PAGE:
The Money Bubble (Anglais) Broché – 2 janvier 2014
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The book is divided into four parts. Part I explains what a precarious situation the Western financial world is really in, due to “papering over” crisis after crisis with increasing amounts of debt and fiat currency, yet without actually fixing anything. If you’re fairly new to this, Part I will alert you to some major risks (but in plain, rather than alarmist, language). If you’re already somewhat worried, you’ll wish you could make your friends and relatives sit down and read this section, because it lays out the dangers nicely.
Part II explains some of the consequences of all this unfettered debt and currency creation, which go beyond what’s traditionally thought of as economics. There’s the burden of inflation (largely hidden and denied), and the perils of rising interest rates, both of which are well described. But it also discusses increased corruption, an ever-expanding (because easily funded) military-surveillance state, manipulated markets and a resultant loss of trust, and a level of societal complexity which is not sustainable and will end unpredictably (but badly). That’s just a partial list. People who think they’re not interested in economics might be a lot more interested if they understood how “easy money” plays into many of the issues they care about.
Part III highlights some of the features of our slightly bizarre financial system, necessary knowledge for understanding how to protect oneself. It covers open secrets which are easily understood but which much of the public is woefully unaware of: the way fractional reserve banking actually works, the amount of power unelected central bankers wield, and why inflation is a hidden tax that people don’t realize they’re paying. Understanding the unfairness of the financial system makes you want to distance yourself from it, which leads to Part IV, the “what you can do to prepare” section.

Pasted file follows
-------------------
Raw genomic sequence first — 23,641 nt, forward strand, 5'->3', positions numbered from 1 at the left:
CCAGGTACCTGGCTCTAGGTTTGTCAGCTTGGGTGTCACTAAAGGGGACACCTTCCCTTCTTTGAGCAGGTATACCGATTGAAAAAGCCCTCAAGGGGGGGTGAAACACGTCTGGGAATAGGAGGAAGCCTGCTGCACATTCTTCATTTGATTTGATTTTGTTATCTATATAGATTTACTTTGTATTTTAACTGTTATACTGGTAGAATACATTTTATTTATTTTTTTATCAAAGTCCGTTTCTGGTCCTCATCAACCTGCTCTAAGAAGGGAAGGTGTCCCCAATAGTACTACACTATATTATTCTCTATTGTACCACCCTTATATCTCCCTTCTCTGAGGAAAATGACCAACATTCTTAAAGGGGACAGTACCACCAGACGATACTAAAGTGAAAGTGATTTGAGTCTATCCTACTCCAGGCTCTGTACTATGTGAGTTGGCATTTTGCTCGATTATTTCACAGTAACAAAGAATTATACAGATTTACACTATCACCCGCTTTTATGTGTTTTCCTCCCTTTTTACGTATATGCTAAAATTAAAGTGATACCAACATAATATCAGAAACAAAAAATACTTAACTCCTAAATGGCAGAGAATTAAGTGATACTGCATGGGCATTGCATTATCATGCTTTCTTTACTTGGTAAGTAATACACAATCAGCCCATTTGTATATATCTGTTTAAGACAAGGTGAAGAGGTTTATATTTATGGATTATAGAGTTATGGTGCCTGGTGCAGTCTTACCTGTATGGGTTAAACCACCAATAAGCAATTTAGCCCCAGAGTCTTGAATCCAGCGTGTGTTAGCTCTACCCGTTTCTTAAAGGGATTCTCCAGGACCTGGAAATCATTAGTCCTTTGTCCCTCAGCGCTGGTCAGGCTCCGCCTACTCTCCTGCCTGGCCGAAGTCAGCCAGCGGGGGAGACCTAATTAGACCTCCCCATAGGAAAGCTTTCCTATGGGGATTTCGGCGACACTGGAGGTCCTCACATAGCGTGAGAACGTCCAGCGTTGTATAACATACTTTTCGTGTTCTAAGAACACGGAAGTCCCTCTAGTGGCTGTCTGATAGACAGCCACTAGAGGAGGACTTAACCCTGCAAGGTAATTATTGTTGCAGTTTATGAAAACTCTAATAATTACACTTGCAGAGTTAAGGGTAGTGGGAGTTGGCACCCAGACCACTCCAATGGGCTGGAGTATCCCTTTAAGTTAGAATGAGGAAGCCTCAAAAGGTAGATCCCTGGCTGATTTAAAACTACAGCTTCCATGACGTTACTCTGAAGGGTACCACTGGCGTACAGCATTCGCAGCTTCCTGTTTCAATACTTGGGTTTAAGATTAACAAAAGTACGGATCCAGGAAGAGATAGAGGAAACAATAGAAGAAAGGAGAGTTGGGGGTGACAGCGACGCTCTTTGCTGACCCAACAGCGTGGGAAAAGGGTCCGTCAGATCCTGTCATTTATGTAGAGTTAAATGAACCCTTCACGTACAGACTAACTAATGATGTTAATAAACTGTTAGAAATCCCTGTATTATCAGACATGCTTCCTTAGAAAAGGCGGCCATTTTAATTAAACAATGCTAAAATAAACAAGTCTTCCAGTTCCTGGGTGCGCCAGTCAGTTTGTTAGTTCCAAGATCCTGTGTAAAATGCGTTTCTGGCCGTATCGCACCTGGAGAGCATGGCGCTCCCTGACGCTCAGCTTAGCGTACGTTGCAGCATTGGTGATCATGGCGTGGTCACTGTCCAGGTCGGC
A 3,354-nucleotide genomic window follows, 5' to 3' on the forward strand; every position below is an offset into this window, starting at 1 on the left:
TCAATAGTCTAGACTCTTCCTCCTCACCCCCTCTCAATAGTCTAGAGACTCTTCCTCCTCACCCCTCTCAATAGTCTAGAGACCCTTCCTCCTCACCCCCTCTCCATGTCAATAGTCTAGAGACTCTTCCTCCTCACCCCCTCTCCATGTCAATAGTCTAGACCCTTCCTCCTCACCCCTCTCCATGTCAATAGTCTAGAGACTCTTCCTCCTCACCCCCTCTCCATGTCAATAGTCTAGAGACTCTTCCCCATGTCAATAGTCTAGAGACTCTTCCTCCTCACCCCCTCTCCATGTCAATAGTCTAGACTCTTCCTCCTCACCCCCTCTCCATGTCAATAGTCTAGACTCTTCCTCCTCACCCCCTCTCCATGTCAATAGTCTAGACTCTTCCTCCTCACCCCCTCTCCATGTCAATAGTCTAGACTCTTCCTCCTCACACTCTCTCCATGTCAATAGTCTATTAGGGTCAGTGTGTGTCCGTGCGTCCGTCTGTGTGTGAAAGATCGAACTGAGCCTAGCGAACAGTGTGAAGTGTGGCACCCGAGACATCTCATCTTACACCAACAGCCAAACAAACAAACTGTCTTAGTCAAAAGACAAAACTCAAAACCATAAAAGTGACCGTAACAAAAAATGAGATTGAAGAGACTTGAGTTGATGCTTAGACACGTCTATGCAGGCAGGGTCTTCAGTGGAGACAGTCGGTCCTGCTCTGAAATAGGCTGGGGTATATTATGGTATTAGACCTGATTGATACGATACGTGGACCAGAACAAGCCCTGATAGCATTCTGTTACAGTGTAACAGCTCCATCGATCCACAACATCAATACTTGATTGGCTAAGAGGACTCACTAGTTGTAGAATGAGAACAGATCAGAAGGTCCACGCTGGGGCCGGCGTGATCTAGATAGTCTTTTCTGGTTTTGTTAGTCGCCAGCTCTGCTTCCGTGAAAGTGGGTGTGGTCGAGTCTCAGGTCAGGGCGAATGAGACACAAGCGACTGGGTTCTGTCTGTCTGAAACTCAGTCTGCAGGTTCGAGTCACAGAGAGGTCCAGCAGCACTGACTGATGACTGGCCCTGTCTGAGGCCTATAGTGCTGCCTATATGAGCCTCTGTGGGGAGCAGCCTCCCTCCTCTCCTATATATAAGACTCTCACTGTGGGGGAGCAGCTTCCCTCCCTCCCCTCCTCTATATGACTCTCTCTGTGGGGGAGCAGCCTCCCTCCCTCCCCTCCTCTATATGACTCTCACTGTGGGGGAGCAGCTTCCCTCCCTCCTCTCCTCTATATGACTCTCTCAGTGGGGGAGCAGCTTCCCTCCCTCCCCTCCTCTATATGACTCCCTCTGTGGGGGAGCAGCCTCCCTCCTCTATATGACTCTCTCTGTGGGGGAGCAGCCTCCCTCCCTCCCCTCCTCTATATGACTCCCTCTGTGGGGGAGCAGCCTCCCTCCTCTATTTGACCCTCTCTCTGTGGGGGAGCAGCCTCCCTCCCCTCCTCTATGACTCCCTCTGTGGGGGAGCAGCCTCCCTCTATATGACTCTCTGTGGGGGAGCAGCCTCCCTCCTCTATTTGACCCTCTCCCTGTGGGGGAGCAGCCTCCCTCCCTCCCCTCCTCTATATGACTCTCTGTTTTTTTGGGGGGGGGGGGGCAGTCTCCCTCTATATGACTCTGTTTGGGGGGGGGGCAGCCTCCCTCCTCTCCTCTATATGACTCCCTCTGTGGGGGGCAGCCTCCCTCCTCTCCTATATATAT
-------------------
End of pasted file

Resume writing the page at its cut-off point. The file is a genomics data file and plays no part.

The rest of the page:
Part IV involves, in part, bullish arguments for gold and silver, and there might be some skeptics who’ve grown impatient with precious metals. If you’re in that crowd, this part of the book is an excellent reminder of what the fundamentals really are, which it might be helpful to revisit. The impatient would also benefit from reading the introduction to the book, which gives a good explanation for why the financial breakdown that history dictates has not happened yet.
It should be a useful book for people at different levels of knowledge, from someone just learning about money & economics to someone who knows a lot, but might love to have some clearly outlined talking points to bring to friends and relatives.
I would recommend the book to anyone who is not yet familiar with this subject, or who hasn't read the previous book. It might make a good gift.